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Inter-personal violence between men has often been accepted as a ubiquitous feature of male relationships in the past, and the contexts in which that violence was perpetrated is seen to reveal something about the mentalities and social roles of men in past societies. This article considers the social practices of masculinity and the acting out of codes of manhood in the context of Highland Scotland in the eighteenth and early nineteenth centuries – a period of significant economic and social change. Based primarily on the scrutiny of legal records relating to cases of violent assault involving men of the middling and lower classes from across the Highland counties, this article suggests that the everyday practice of Highland manhood was subject to taming, as the expressions of manhood appropriate for a society at war were gradually rejected as inappropriate for a society of commerce and civility. While customary forms of violence in pursuit of the restitution of honour continued to have some legitimacy until the early nineteenth century, especially in the rural Highlands, in Inverness a new model of disciplined masculinity was applied to male behaviour, offering a glimpse at new sensibilities around inter-personal violence that were to enter Highland society more generally in the following decades.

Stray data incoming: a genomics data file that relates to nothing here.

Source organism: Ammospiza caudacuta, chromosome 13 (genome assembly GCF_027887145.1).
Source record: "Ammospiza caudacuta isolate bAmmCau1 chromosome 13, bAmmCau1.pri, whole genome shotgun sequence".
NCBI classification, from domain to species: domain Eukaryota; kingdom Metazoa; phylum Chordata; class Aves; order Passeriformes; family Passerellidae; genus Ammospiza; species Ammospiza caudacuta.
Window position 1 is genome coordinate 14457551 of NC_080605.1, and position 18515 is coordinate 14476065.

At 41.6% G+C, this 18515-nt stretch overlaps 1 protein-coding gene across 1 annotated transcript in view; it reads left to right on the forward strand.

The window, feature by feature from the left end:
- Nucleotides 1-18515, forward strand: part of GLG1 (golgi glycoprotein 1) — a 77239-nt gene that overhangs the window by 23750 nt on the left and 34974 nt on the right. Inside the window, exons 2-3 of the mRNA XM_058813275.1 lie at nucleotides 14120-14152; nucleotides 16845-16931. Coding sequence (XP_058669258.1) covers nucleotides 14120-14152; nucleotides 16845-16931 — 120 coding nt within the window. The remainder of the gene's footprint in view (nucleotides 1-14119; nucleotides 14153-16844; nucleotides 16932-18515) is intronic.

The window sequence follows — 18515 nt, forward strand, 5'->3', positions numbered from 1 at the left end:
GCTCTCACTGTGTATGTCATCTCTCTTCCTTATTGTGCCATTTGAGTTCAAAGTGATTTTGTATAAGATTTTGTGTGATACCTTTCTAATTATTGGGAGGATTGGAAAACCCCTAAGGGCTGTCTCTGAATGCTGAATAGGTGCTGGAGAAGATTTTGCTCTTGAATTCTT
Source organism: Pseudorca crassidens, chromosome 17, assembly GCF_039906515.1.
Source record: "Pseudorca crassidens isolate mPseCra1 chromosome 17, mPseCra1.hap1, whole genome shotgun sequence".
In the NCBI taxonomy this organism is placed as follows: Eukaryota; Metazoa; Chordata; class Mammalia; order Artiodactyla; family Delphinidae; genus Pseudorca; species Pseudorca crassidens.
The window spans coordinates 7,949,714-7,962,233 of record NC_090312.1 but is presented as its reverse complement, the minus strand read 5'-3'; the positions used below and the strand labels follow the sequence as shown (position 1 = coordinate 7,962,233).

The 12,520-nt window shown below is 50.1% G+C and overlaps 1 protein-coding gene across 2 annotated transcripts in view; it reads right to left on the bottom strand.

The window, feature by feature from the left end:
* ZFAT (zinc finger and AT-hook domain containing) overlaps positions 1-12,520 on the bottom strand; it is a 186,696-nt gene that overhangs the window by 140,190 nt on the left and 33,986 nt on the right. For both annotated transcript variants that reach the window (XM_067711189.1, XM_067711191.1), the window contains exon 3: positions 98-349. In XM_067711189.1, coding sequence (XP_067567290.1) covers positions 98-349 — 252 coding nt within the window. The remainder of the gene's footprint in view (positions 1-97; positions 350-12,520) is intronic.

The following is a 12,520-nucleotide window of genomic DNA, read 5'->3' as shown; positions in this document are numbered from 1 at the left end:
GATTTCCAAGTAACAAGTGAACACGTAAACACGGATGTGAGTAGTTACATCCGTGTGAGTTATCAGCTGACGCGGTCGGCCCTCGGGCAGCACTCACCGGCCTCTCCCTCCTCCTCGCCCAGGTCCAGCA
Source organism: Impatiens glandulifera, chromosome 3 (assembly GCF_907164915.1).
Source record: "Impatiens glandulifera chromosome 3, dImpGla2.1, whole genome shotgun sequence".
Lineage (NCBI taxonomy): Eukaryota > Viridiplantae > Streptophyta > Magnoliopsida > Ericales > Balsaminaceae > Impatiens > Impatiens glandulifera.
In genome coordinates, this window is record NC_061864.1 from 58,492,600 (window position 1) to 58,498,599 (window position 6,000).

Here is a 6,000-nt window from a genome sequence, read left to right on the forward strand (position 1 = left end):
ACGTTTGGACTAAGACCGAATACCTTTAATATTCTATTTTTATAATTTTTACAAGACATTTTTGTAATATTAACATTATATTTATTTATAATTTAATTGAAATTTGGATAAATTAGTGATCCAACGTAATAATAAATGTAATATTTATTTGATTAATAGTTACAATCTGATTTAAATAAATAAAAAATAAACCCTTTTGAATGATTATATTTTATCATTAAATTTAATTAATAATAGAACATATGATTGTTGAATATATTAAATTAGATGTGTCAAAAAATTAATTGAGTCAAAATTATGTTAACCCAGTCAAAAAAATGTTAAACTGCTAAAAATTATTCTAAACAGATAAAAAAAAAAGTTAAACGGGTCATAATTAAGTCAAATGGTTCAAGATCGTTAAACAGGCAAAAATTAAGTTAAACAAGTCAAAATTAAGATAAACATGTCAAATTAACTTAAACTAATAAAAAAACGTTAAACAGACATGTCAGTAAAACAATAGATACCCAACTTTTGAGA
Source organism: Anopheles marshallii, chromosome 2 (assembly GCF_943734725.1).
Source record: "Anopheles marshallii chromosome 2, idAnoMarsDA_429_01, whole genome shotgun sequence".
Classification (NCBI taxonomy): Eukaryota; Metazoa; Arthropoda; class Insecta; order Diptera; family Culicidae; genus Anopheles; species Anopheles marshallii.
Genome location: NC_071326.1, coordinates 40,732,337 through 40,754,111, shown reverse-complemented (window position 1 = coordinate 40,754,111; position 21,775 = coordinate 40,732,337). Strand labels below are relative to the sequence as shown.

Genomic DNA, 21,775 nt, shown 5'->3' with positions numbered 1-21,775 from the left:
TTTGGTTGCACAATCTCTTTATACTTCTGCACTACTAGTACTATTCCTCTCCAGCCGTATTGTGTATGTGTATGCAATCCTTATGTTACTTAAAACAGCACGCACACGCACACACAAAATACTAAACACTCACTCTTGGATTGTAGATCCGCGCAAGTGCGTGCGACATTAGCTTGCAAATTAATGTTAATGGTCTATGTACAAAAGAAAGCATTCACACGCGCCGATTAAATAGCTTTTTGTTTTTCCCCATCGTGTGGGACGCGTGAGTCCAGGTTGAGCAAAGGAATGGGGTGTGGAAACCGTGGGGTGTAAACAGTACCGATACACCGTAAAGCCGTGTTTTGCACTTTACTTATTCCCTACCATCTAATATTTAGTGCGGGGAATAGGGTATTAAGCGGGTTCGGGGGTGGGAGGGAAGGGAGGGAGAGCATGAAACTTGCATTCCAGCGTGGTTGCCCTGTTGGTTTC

|Glasgow Author(s) Enlighten ID:||Abrams, Professor Lynn|
|Subjects:||D History General and Old World > DA Great Britain|
|College/School:||College of Arts > School of Humanities > History|
|Journal Name:||Scottish Historical Review|
|Publisher:||Edinburgh University Press|
|Copyright Holders:||Copyright © 2013 Edinburgh University Press|
|First Published:||First published in Scottish Historical Review 92(1)100-122|
|Publisher Policy:||Reproduced in accordance with the copyright policy of the publisher|